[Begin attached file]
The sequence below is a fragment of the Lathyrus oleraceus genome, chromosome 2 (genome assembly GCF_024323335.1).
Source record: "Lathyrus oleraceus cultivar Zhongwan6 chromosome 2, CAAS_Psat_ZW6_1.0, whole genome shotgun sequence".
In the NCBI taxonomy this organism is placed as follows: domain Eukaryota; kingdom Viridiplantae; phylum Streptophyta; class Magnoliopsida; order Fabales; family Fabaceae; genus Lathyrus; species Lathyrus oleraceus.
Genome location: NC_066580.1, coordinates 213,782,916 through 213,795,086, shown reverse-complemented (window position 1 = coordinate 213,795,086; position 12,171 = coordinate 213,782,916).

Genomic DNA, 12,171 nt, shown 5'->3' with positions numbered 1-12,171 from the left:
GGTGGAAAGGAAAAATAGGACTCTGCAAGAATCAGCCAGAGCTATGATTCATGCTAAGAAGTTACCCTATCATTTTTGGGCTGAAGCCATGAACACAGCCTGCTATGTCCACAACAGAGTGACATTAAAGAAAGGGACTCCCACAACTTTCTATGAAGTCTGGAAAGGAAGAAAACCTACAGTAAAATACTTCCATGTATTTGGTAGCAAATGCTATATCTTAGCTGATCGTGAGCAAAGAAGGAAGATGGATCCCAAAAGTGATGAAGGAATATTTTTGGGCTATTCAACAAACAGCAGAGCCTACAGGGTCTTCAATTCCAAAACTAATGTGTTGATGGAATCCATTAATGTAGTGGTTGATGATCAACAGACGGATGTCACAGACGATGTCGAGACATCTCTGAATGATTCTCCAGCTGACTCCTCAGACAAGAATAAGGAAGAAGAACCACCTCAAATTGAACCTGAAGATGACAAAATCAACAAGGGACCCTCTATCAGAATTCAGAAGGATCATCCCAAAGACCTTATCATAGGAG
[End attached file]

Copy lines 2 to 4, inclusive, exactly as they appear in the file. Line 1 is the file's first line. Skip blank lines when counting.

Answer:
Source record: "Lathyrus oleraceus cultivar Zhongwan6 chromosome 2, CAAS_Psat_ZW6_1.0, whole genome shotgun sequence".
In the NCBI taxonomy this organism is placed as follows: domain Eukaryota; kingdom Viridiplantae; phylum Streptophyta; class Magnoliopsida; order Fabales; family Fabaceae; genus Lathyrus; species Lathyrus oleraceus.
Genome location: NC_066580.1, coordinates 213,782,916 through 213,795,086, shown reverse-complemented (window position 1 = coordinate 213,795,086; position 12,171 = coordinate 213,782,916).